/PRNewswire/ -- As the end of the year approaches, the American Kennel Club(R) (AKC) urges pet owners to remember the family pet while pondering potential New Year's resolutions.
"Eighty-one percent of dog owners buy gifts for their dogs," said AKC spokesperson Lisa Peterson. "But what you should really be giving them is consistent exercise, training and stimulation. Try to start the year off right by resolving to do more with your dog in 2010."
So if your Beagle isn't being walked briskly, your Terrier getting trained, your Rottweiler racking up ribbons in the ring and your Great Dane's not a canine good citizen, consider these suggestions from the dog experts at the American Kennel Club:
-- Young and old dogs can learn new tricks. Start your puppy off on the
right foot with an AKC S.T.A.R. Puppy training class. Adult dogs (over
1 year old) can take the AKC Canine Good Citizen test. Both programs
teach basic manners and socialization needed to help both dog and
owner to be a responsible member of society. All dogs are eligible and
they earn a special certification upon completion.
-- Train your dog for competitive events. Every weekend all over the
country there are dog events where you can earn ribbons, titles and
trophies. Plus there's the reward of meeting new people with a
similar love for dogs and ensuring that your dog is well-behaved, even
tempered, physically fit and a joy to live with. Mixed breed owners
can get started by enrolling in the AKC Canine Partners Program and
purebred dogs can enroll in the AKC Purebred Alternative Listing.
-- Get Fit with Fido. The National Academy of Sciences reports that one
out of every four dogs and cats in the western world is now
overweight. Daily walks are a great way for both dogs and owners to
avoid gaining extra holiday pounds. According to a recent study, dog
owners get more exercise walking their pet than someone with a gym
-- Dogs love helping others. Dogs are invaluable in providing service to
humans -- visiting the sick, helping the disabled, locating missing
persons, and much more. If a dog has the correct temperament, there
are many ways dog owners can put their special skills to use in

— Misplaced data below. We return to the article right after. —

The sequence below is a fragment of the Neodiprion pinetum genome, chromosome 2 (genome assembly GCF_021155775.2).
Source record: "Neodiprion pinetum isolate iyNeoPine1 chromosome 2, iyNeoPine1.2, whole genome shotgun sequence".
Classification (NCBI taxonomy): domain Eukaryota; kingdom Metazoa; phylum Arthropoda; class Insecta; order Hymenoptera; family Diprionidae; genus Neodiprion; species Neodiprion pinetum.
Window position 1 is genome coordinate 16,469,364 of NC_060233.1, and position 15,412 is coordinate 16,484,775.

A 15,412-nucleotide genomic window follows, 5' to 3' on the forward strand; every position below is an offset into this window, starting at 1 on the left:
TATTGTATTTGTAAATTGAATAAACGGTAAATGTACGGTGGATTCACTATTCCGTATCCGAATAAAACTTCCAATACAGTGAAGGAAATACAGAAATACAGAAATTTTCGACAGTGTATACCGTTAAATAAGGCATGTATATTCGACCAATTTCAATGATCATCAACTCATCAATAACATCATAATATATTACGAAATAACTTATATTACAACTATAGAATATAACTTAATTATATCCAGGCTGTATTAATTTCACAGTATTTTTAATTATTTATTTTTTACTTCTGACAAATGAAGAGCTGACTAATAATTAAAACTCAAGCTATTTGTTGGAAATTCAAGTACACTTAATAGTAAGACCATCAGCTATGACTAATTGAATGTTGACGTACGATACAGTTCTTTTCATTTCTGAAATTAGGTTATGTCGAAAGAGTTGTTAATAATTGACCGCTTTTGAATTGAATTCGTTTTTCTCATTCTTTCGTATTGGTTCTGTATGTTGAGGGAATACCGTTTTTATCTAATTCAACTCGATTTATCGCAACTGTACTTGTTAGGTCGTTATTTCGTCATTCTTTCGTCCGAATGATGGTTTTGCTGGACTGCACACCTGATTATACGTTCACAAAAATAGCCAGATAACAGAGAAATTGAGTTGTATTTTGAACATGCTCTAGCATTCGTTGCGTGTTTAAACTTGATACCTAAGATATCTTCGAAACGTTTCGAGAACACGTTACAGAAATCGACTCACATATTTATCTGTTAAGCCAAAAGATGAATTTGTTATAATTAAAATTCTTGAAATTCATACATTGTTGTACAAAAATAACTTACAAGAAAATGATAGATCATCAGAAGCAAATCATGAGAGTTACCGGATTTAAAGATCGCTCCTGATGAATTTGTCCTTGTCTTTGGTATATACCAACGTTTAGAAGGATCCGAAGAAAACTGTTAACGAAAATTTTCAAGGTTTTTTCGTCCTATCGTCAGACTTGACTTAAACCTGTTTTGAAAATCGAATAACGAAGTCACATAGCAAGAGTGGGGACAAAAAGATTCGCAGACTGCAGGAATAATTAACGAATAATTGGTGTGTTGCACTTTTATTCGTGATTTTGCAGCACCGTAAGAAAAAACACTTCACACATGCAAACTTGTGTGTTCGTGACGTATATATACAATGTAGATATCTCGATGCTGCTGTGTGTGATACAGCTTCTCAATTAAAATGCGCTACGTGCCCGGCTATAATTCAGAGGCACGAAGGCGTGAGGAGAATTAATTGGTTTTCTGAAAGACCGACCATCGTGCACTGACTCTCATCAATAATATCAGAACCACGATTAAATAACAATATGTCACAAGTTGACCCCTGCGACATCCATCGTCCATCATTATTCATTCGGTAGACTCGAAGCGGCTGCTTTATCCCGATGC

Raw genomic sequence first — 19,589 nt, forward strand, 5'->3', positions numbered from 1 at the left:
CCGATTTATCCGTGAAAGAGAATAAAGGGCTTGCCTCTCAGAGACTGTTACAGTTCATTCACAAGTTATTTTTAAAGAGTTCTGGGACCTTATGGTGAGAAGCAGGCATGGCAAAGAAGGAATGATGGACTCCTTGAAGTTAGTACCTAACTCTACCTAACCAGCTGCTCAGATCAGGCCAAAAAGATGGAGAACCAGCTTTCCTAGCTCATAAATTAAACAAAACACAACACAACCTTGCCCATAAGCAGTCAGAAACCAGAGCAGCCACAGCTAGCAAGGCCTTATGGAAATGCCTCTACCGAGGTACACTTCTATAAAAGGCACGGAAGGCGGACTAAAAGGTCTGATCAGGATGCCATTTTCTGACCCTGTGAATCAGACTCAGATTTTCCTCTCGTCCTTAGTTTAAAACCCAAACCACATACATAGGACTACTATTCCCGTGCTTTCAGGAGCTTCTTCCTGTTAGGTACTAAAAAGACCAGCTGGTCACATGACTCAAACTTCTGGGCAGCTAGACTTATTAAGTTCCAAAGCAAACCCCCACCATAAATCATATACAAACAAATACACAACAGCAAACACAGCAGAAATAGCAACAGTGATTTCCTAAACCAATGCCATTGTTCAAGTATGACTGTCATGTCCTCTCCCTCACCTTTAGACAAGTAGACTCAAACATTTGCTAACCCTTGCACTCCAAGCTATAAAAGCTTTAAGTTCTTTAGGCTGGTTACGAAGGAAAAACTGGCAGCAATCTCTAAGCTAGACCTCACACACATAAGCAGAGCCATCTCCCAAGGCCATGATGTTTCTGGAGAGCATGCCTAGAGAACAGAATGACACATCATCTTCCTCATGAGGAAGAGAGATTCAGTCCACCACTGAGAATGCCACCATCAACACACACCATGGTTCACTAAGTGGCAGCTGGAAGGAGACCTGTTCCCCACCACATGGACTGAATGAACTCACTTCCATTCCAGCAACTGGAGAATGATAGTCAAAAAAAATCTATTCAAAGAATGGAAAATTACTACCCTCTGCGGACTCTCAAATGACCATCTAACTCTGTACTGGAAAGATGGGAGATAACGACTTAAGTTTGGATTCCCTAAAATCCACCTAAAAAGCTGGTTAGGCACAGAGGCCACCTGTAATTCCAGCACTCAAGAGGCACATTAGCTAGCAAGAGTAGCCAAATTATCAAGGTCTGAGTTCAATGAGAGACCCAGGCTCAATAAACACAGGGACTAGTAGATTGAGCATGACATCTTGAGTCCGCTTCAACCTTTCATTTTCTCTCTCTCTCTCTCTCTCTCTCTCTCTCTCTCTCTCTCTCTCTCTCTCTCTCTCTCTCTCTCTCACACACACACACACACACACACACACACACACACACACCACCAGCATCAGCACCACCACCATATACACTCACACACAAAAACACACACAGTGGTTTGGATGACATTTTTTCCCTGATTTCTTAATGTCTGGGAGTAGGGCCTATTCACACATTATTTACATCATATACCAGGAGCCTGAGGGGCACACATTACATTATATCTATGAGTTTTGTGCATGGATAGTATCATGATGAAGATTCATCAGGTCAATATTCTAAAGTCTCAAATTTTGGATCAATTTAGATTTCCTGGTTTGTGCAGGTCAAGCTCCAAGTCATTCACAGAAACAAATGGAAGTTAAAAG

service to their community. Contact the volunteer director at your
local hospital to find out how you and your dog can qualify to
volunteer or visit a home-bound neighbor.
-- Help kids learn to read. There is no better listener than a dog. Many
libraries have programs for children to practice their reading skills
and gain confidence by reading with dogs. Contact your local library
to learn about available reading programs or volunteer to start one
with your dog.
-- Travel with your dog. Planning vacations and getaways that include
your dog will save you boarding fees and will keep Fido from getting
lonely while you are having fun in the sun. More hotels are becoming
dog friendly, such as Motel 6, who recently removed its restriction on
the number of dogs allowed and offers discounts to AKC registered dog
The American Kennel Club (AKC), proudly celebrates its 125th Anniversary in 2009. Since 1884 the not-for-profit organization has maintained the largest registry of purebred dogs in the world, and today its rules govern more than 20,000 canine competitions each year. The AKC is dedicated to upholding the integrity of its registry, promoting the sport of purebred dogs and breeding for type and function. Along with its more than 5,000 licensed and member clubs and its affiliated organizations, the AKC advocates for the purebred dog as a family companion, advances canine health and well-being, works to protect the rights of all dog owners and promotes responsible dog ownership. Affiliate AKC organizations include the AKC Humane Fund, AKC Canine Health Foundation, AKC Companion Animal Recovery and the AKC Museum of the Dog. For more information, visit www.akc.org.
AKC, American Kennel Club, the American Kennel Club seal and design, and all associated marks and logos are trademarks, registered trademarks and service marks of The American Kennel Club, Inc.
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